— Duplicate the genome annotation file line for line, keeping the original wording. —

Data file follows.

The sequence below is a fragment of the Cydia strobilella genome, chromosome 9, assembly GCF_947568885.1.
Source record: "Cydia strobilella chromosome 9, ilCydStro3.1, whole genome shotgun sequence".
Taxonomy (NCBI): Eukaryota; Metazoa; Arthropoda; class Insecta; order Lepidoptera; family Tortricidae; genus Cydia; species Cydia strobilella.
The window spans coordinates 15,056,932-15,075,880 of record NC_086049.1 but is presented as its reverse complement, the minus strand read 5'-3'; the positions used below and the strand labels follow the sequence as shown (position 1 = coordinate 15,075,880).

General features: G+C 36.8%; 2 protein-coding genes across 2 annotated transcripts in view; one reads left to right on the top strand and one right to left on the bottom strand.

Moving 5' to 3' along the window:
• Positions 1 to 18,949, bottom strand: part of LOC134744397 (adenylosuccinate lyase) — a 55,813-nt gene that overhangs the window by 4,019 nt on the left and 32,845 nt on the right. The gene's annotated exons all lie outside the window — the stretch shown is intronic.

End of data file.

The sequence below is a fragment of the Cydia strobilella genome, chromosome 9, assembly GCF_947568885.1.
Source record: "Cydia strobilella chromosome 9, ilCydStro3.1, whole genome shotgun sequence".
Taxonomy (NCBI): Eukaryota; Metazoa; Arthropoda; class Insecta; order Lepidoptera; family Tortricidae; genus Cydia; species Cydia strobilella.
The window spans coordinates 15,056,932-15,075,880 of record NC_086049.1 but is presented as its reverse complement, the minus strand read 5'-3'; the positions used below and the strand labels follow the sequence as shown (position 1 = coordinate 15,075,880).

General features: G+C 36.8%; 2 protein-coding genes across 2 annotated transcripts in view; one reads left to right on the top strand and one right to left on the bottom strand.

Moving 5' to 3' along the window:
• Positions 1 to 18,949, bottom strand: part of LOC134744397 (adenylosuccinate lyase) — a 55,813-nt gene that overhangs the window by 4,019 nt on the left and 32,845 nt on the right. The gene's annotated exons all lie outside the window — the stretch shown is intronic.